A goal of drinking 100 beer kegs by the end of senior year. A party with a stripper. A student falling through ceilings at house parties. These are new details coming to light in Mark Judge's descriptions of his days as a Georgetown Prep student.
One of Brett Kavanaugh's close friends during his early years, Mark Judge, has come under scrutiny for his descriptions of his party-hearty high school days at Georgetown Prep, the elite school that Judge and Kavanaugh attended just outside Washington, DC.
In "Wasted: Tales of a Gen X Drunk," Mark Judge describes in detail the raucous parties that would occur with Georgetown Prep School students on the weekends when he was a high school student.
CNN has reviewed portions of the book, which is out of print.
In one passage of the book in a chapter titled "A Functioning Alcoholic," senior year students, including Judge, lamented the news that they would be spending Sundays during their senior year doing community service.
"'We have to do something,' I said. 'They can't get away with this our senior year.'
"'What are we going to do?' Shane said, laughing. 'Drink a hundred kegs and brag about it?'
"No one laughed. For a second, no one even spoke. 'It's brilliant,' I said."
Judge and his high school buddies went on to create a newspaper called the Heretic, a riff on their school newspaper the Saint. One of the main objectives of the paper, as laid out by Judge in the book, was to chronicle "the 100-keg quest and everything that happened on the way."
According to his book, Judge and his friends continued to publish and anonymously distribute the paper on campus, with a continued emphasis on the 100-keg quest in the pages. Judge wrote that by March of his senior year, the keg count was "into the mid-eighties."
In "Wasted," Judge also describes an exchange with a young woman at a party when talk arose of a friend who puked in a car.
"Do you know Bart O'Kavanaugh?"
"Yeah. He's around here somewhere."
"I heard he puked in someone's car the other night."
"Yeah. He passed out on his way back from a party."
CNN has no confirmation that the Bart O'Kavanaugh mentioned in the passage above refers to Brett Kavanaugh.
"We are not commenting at this time," Judge's attorney, Barbara Van Gelder, told CNN in response to questions about the book.
In Judge's book, there was also another reference to a student falling through a ceiling at a house party at Judge's house. The same student was busted by the cops for drunk driving, Judge wrote.
Christine Blasey Ford has accused Kavanaugh of assaulting her in the early 1980s, and said Judge was also in the room. Judge denied the incident and his lawyer said he has no plans to speak publicly.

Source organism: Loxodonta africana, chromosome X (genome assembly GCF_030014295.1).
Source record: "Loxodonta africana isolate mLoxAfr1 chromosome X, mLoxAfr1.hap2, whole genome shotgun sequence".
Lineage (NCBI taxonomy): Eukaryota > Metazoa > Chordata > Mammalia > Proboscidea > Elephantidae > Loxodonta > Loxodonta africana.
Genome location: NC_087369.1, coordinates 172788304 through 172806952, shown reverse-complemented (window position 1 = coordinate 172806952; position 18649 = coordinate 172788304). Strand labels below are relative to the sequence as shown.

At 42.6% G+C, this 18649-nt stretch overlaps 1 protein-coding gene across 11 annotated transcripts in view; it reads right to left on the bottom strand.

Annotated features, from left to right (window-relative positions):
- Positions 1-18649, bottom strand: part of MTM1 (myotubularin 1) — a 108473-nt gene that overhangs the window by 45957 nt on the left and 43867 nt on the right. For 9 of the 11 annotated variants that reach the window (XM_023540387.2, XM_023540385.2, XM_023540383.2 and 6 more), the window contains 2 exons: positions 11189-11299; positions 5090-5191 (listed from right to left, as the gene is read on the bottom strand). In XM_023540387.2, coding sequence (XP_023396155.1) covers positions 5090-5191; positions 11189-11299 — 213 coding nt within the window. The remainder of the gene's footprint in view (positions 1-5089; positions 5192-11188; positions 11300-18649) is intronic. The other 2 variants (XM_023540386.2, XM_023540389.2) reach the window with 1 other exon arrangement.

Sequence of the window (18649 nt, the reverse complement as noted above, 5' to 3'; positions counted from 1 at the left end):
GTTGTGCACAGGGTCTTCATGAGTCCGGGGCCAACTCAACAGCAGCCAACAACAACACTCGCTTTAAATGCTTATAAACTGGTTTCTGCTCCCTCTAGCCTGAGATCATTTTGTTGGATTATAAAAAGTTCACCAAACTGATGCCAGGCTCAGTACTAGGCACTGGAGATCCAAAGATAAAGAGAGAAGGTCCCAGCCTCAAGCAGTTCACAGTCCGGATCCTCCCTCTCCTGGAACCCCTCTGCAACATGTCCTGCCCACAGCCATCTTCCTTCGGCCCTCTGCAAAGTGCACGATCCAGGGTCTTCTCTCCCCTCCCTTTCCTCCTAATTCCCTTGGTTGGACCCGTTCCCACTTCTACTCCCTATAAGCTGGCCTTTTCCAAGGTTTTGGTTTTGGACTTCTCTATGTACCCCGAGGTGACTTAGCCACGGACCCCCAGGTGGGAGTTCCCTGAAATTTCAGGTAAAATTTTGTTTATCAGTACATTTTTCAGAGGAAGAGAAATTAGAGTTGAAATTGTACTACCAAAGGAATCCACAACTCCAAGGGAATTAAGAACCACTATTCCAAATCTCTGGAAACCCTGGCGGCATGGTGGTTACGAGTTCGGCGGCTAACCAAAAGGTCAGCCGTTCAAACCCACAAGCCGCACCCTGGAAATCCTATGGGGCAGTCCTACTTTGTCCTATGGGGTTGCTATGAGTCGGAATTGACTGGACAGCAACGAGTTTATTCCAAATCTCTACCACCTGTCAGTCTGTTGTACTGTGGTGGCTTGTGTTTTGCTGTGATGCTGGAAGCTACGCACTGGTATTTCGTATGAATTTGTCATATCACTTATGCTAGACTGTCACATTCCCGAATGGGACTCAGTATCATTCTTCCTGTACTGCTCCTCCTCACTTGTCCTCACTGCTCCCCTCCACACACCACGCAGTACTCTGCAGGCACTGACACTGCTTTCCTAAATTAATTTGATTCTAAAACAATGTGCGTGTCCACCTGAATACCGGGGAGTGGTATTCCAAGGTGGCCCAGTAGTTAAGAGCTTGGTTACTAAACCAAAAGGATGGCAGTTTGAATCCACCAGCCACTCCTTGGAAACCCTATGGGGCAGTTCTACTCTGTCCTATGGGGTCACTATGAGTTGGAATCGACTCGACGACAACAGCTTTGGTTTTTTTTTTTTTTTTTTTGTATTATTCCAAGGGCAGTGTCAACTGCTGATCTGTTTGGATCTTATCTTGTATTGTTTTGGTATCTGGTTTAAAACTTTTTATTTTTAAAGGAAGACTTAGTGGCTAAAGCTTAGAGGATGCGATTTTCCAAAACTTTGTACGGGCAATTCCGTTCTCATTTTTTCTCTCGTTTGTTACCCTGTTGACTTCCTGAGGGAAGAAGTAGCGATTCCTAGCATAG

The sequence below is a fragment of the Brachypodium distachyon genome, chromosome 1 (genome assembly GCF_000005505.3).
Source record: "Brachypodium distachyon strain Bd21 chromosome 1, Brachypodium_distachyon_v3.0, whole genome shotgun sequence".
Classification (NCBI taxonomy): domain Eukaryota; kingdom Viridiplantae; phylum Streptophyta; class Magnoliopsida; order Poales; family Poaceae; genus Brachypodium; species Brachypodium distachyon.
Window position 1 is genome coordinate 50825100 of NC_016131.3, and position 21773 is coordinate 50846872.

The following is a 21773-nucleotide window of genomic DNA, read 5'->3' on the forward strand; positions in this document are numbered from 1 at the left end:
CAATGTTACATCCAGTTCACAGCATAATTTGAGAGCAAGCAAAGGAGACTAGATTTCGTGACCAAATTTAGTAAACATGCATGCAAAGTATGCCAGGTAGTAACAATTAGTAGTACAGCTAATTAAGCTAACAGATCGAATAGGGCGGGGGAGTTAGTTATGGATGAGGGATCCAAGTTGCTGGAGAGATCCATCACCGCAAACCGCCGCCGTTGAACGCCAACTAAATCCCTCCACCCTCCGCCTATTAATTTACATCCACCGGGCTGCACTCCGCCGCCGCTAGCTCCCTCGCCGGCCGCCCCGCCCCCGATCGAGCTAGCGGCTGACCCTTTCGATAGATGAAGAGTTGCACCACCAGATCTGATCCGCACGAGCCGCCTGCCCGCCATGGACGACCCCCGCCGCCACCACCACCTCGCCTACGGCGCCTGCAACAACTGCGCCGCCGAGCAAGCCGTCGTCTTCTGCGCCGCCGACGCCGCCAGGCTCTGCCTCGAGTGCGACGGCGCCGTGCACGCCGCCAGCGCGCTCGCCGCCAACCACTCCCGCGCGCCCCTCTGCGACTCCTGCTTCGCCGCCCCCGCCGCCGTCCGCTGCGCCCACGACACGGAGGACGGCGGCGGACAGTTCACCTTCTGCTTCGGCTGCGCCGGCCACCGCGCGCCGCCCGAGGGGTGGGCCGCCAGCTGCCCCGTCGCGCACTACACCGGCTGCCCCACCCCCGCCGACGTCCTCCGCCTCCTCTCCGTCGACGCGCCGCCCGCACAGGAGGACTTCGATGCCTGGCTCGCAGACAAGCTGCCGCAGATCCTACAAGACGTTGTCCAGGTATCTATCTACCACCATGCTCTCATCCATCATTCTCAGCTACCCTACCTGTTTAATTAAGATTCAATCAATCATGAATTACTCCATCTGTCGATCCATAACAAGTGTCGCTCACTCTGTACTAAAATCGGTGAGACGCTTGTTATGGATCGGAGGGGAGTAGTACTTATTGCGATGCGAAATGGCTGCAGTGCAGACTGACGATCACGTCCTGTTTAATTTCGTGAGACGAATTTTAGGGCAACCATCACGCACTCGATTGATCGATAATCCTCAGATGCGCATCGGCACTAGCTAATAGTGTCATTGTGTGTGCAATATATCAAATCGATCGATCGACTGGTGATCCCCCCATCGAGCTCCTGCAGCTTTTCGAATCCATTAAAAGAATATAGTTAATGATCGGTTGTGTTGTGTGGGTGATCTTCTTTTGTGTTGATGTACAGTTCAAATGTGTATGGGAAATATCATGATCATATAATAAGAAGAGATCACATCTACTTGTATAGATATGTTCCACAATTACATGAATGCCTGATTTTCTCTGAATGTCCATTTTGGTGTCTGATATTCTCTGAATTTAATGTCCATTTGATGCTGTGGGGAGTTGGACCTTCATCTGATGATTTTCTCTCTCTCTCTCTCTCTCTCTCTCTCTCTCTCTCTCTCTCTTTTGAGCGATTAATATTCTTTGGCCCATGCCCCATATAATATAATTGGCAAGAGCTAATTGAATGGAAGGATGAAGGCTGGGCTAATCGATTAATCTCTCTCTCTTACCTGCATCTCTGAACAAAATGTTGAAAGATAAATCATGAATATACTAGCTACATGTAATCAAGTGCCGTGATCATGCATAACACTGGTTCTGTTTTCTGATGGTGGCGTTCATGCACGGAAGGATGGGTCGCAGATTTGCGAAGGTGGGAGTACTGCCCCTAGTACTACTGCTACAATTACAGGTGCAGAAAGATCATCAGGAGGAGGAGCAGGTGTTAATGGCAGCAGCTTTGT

"I have no memory of this alleged incident," Judge said this week in a statement sent by Van Gelder. "Brett Kavanaugh and I were friends in high school but I do not recall the party described in Dr. Ford's letter. More to the point, I never saw Brett act in the manner Dr. Ford describes."
Kavanaugh has been defiant in his rebuking of Ford's allegations.
"I categorically and unequivocally deny this allegation. I did not do this back in high school or at any time," he said.
CNN has seen a copy of Kavanaugh's 1983 high school senior yearbook, provided by a former student who wanted to stay anonymous.
In it, Kavanaugh wrote a handful of entries about drinking in his yearbook entry at Georgetown Prep, in Maryland. In those references, he said he was a member of the "Beach Week Ralph Club" and Treasurer of "Keg City Club."
Other friends have also come forward in recent days.
Meghan McCaleb, a high school friend of Kavanaugh's, who helped put together a letter of support for Kavanaugh, told CNN's Jim Sciutto that this was not an accurate portrayal of the Supreme Court nominee in the 1980s.
"I've been friends with him for years and I was one of the people who gathered women together ... 65 women ... all said that he always was a gentleman, always respected women and nothing like that has ever happened," she said.
"He would have a couple of beers, but he never, ever was out of control ever, and I always felt he was one of the more mature ones of that group of friends."
In another book published by Judge --- "God and Man at Georgetown Prep" -- he describes the 100-keg quest again. He also writes of a bachelor party that he and friends threw for their teacher: a keg of beer and a stripper provided the entertainment at someone's house for the high school students. There was even a "pictorial essay" printed in a student-published paper called the Unknown Hoya -- which appears to be the same as the Heretic -- of the party, including an image of the stripper.
"Prep was a school positively swimming in alcohol, and my class partied with gusto," Judge wrote.